Political posturing and Cameron's 'anti-terrorism' proposals

Political posturing and Cameron's 'anti-terrorism' proposals
The British prime minister has promised tough laws to prevent citizens from supporting the Islamic State group, but human rights groups say such measures suggested will be illegal and unenforceable.
3 min read
24 November, 2014
Cameron already has tough anti-terrorism law at his disposal [Getty]
The beheading of British and US citizens by the Islamic State group - by a militant believed himself to be British - brought promises from British Prime Minister David Cameron of tough new anti-terrorism laws.

These include monitoring the internet and special exclusion orders that prevent the return of British citizens to the UK for two years unless
they comply with government requirements, such as "de-radicalisation programmes".

But how could these proposals be enforced?

Civil rights groups have said the proposed exclusion orders would be illegal and the former Conservative Party attorney general, Dominic Grieve, told BBC Radio 4 on 14 November that such bans "would in effect be rendering an individual stateless, which is in breach of international... and British common law". 

Grieve said that discussions in Downing Street indicated the proposed rules were likely to end up "in the right place". 

Hugh Southey, a human rights barrister, told al-Araby al-Jadeed that this means a returning British citizen who refused to take part in a de-radicalisation programme was unlikely to be refused entry.

"The critical issue is what happens if someone arrives back in Dover from Syria and says 'I'm not going to participate in your programme'", he said. "If a person is still going to be let in, there's no radical change at all."

Cameron's new measures therefore do not consist of substantial changes to existing anti-terrorism laws. They are, rather, a bid to appear tough on terrorism in the face of the new threat of IS, its gruesome acts of violence and the phenomenon of British citizens travelling to support them.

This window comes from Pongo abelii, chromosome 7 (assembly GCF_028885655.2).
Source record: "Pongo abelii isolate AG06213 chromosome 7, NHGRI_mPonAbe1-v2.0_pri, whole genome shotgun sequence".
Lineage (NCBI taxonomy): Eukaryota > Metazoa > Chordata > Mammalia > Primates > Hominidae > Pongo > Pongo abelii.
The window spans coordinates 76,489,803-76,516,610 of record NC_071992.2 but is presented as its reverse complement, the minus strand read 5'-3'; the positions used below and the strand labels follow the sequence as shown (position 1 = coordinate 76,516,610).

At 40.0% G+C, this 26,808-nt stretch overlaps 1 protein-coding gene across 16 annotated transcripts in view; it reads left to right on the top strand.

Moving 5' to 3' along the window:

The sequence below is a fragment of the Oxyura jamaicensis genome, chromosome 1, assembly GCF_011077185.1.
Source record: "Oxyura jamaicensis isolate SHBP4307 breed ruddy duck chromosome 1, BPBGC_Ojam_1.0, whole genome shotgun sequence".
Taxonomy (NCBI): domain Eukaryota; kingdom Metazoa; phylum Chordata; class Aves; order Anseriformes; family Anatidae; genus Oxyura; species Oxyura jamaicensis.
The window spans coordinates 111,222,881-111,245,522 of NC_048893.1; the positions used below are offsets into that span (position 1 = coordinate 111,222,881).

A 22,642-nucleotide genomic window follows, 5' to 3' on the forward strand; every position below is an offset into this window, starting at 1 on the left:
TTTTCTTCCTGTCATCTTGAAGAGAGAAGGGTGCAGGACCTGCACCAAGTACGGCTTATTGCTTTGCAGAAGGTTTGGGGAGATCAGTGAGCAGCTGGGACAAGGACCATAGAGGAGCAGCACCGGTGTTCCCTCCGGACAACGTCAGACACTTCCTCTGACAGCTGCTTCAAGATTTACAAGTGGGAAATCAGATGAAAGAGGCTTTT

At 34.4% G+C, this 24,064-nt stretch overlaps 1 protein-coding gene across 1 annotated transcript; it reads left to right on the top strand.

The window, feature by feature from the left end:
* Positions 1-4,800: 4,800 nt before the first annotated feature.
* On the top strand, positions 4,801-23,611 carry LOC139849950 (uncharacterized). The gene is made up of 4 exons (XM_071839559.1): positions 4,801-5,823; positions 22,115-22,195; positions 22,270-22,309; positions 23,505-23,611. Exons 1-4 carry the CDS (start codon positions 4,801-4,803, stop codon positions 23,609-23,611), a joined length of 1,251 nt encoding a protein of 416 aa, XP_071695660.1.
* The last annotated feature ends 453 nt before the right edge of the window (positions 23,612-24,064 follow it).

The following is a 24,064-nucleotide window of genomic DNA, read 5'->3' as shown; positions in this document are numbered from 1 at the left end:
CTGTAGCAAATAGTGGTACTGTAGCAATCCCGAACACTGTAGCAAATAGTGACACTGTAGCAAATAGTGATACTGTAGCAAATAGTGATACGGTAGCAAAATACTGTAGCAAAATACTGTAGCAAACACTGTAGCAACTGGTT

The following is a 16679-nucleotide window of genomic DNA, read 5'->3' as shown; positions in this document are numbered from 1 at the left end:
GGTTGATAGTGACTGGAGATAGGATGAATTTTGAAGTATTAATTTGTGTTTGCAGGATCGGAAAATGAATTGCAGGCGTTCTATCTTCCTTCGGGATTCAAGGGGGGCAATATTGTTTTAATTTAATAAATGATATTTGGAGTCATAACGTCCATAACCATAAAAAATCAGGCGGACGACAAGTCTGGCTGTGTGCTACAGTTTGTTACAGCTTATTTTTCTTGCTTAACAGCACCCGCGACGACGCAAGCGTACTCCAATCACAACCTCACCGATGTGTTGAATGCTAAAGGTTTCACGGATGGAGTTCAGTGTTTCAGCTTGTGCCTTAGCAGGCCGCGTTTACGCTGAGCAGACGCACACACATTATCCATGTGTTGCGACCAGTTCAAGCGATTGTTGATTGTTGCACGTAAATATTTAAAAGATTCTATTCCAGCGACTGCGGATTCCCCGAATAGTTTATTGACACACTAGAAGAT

Anti-terrorism law since 2000

The Terrorism Act of 2000, and its subsequent revisions after the 9/11 attacks in the US and the London bombings of July 2005, are already severely criticised by some civil rights groups and human rights lawyers.
     If a person is still going to be let in, there's no radical change at all.
- Hugh Southey, human rights barrister 

The act's "Schedule 7" is its most controversial.

Under this provision, anyone can be stopped and searched at airports, stations, ports and borders without evidence of wrongdoing, and held for a limited number of hours.

The person's rights of silence and representation are denied, and their fingerprints and DNA may be taken and their possessions held for up to a week.

Human rights barrister Southey believed the most concerning thing about this schedule is the absence of due process. "The state can take pretty draconian actions against you without you having the opportunity to put your case forward," he told al-Araby.

Not having the right to a minimum level of disclosure in regard to allegations against you was "fundamentally wrong", he said.

Cerie Bullivant, a spokesman for Cage UK, which campaigns for those affected by anti-terrorism law, said that the measures start from the presumption of guilt rather than innocence.

Bullivant was for two years subject to a control order after trying to travel to Syria to learn Arabic and work for a charity. His freedom of movement was severely restricted, affecting his ability to study and work.

Bullivant said placing further restrictions on British citizens returning from Iraq and Syria unfairly targeted aid workers, particularly "small, off-the-radar" NGOs and charities that work in areas too difficult for major NGOs to access.

Control orders were in 2011 replaced by Terrorism Prevention and Investigation Measures, or TPims, which are a little more flexible.

The Islamic Human Rights Commission, meanwhile, has said that Schedule 7 overwhelmingly and unfairly targeted the Muslim community.

Southey agreed that although the counter-terrorism laws cover individuals associated with groups such as the IRA or the Tamil Tigers, the main powers directed against individuals, such as TPims, had overwhelmingly been used against Muslims.

It remains to be seen whether any new provisions, such as those announced by UK Home Secretary Theresa May on Monday, will similarly be seen as unfairly targeting religious, ethnic or linguistic minority communities - or even be workable, effective or useful in practice.